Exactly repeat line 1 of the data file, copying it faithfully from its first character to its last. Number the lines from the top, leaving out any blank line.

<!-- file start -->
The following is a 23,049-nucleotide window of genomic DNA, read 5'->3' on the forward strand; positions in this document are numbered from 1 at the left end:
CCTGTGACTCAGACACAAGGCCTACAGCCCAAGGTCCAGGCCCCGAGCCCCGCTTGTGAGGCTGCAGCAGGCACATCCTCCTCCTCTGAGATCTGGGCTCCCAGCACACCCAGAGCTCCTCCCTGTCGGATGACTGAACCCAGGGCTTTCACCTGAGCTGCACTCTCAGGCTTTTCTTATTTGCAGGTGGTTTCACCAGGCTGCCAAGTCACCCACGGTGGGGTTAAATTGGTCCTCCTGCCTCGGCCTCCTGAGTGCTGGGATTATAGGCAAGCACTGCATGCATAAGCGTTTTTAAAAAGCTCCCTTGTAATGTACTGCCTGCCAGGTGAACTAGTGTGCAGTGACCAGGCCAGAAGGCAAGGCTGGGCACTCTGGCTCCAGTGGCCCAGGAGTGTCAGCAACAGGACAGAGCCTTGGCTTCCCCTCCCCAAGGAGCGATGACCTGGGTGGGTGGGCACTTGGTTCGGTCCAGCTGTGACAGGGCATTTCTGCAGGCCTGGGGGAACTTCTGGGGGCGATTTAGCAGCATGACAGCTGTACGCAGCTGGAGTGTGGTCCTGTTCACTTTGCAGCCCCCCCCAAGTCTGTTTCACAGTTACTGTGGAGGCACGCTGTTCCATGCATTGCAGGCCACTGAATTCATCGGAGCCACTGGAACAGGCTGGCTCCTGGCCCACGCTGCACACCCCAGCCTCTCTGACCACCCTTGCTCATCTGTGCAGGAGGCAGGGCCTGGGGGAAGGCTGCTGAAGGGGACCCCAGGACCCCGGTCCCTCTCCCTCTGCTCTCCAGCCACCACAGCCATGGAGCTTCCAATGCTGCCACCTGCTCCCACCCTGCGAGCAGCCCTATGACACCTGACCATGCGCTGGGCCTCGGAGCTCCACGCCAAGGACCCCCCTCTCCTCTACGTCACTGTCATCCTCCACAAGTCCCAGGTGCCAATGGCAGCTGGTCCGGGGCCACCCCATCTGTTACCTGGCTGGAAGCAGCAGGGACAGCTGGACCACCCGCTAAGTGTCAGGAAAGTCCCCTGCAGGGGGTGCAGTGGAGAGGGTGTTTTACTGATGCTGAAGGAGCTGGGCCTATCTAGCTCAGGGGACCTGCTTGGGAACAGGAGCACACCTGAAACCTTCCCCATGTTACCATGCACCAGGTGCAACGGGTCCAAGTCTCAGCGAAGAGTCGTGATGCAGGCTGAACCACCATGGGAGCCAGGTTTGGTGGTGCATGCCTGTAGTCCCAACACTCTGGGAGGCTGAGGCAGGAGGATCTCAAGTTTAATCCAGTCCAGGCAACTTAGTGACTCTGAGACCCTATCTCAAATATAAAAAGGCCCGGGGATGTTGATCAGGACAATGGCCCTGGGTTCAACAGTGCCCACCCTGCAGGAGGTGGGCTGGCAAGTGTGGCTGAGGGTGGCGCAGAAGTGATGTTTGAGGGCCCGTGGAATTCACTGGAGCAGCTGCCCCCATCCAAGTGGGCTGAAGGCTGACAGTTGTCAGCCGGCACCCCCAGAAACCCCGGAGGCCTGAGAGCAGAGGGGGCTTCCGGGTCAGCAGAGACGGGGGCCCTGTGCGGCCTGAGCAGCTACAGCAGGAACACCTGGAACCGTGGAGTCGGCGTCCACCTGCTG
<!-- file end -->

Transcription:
The following is a 23,049-nucleotide window of genomic DNA, read 5'->3' on the forward strand; positions in this document are numbered from 1 at the left end: